Sabre Industries Acquires Third Shuttlelift DB 30 Double-Beam Mobile Gantry Crane, Now Has Three For Iowa & Texas Operations

STURGEON BAY, WI – Shuttlelift has announced that Sabre Industries Inc. took delivery of a third DB 30 double-beam mobile gantry crane late last year, which it has added to its operation in Sioux City, Iowa. The new DB 30 joins two sister DB 30s, which were delivered in November 2012 — one to Sioux City and the other to Alvarado, Texas.

Sabre Industries provides highly engineered structures used for electric transmission and distribution, wireless communications, renewable energy and government and defense infrastructure. Its 423,000-square-foot industrial complex in Alvarado is dedicated to designing and manufacturing tubular steel poles. It features one of the largest hot-dip galvanizers in the United States, and it incorporates a new facility designed for automated testing of both towers and poles; it’s the only one of its kind in North America. At the 246,000-square-foot Sioux City facility, the company manufactures both utility and communications structures.

According to Darwin Gamm, director of special projects for Sabre Industries’ towers and poles division, the company was looking for the best alternatives for moving sheet steel magnetically. And Shuttlelift, he said, has been the perfect partner since Day 1.

“Dan Reinholtz (Shuttlelift sales manager) came out and worked with us to really understand what our needs are,” Gamm explained. “His team did an excellent job — their competitors didn’t do that. We were so impressed.

“We originally were planning to order one crane, but once we saw the fruits of its labor at our start-up site in Iowa, we ordered the second crane very quickly for Texas,” he added.

To manufacture towers and poles, Sabre Industries must be able to move plate steel that will be bent into an octagonal, tapered shape. Those plates are 60 feet long, 8 feet wide and ⅝-inch thick, and prior to the company’s purchase of the Shuttlelift cranes, it was using two forklifts for materials handling. As Gamm noted, it was like trying to “pick up a wet string.”

The DB 30 double-beam mobile gantry crane was a safer, more efficient way to move the plate steel. One major advantage: Sabre Industries could minimize its aisle size since the gantry crane needs just 7 feet to maneuver. And the efficiency, Gamm said, is unbeatable.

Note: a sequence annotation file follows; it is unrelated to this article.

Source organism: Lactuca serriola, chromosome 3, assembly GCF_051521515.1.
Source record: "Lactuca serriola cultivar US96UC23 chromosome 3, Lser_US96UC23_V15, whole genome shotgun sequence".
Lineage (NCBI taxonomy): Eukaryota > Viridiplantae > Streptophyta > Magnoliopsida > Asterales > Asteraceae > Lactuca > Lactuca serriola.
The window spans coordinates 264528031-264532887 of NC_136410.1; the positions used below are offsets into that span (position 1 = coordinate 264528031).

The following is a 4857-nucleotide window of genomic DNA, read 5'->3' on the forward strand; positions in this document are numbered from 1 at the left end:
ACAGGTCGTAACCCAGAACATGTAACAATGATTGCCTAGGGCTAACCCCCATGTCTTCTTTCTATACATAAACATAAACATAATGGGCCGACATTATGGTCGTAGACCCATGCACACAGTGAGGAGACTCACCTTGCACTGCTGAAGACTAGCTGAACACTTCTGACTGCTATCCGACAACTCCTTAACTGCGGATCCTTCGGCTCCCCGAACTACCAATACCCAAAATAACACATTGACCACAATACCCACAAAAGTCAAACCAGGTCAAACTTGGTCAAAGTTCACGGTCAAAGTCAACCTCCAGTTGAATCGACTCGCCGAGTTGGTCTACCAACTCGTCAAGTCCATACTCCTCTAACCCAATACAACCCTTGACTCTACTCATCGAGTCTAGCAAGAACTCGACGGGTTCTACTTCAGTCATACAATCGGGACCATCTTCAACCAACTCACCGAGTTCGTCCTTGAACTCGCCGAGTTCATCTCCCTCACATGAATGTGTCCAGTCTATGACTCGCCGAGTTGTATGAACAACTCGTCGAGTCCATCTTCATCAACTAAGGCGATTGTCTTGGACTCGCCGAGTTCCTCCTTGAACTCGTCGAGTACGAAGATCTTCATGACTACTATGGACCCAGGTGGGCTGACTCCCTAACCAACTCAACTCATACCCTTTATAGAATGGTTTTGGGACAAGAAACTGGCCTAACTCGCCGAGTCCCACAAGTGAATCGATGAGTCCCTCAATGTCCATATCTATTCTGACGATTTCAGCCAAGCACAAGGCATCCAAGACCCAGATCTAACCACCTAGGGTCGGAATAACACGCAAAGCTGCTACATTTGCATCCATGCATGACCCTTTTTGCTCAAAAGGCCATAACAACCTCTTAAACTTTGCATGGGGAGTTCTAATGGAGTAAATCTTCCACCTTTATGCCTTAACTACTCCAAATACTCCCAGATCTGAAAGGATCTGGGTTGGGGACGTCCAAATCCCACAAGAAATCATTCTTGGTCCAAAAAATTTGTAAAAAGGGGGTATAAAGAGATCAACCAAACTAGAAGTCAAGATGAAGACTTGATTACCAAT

“We could have two stacks of steel and a trailer truck, and all we need to do is lift the steel, move it and then set it down,” he commented.

The new crane will allow Sabre Industries to continue to grow — and move different types of materials. To move large pole and tower sections, for example, the company simply can take the magnetic spreader bar off.

That magnetic spreader bar was an important part of Sabre Industries’ decision to partner with Shuttlelift. The Shuttlelift team was willing to work with an existing Sabre Industries supplier, Walker Magnetics, to provide the magnetic package for the new DB 30s. The package is tailor-made for the company’s operations.

In addition to the magnet package, the three Shuttlelift DB 30s also feature increased gradeability, cold-start engine package, operator cab air-conditioning and heating, work and drive lights, and a sound suppression kit.

“The machines absolutely have met expectations,” Gamm said. “They’ve done everything we’ve asked them to do. If we needed more machines at some point, we definitely wouldn’t shop anywhere else.”

For more information about Shuttlelift and its full range of rubber-tired gantry cranes, e-mail the sales team at or visit

Shuttlelift rubber-tired gantry cranes are the preferred customer-inspired solution for heavy lifting requirements and are manufactured to specification for a multitude of applications, worldwide. The Sturgeon Bay, Wisconsin-based company manufactures cranes with capacities ranging from 15 to 1,000 U.S. tons, all of which are supported by a global network of experienced dealers. Through superior engineering innovations, Shuttlelift has become one of the premier lines in the today’s materials-handling industry.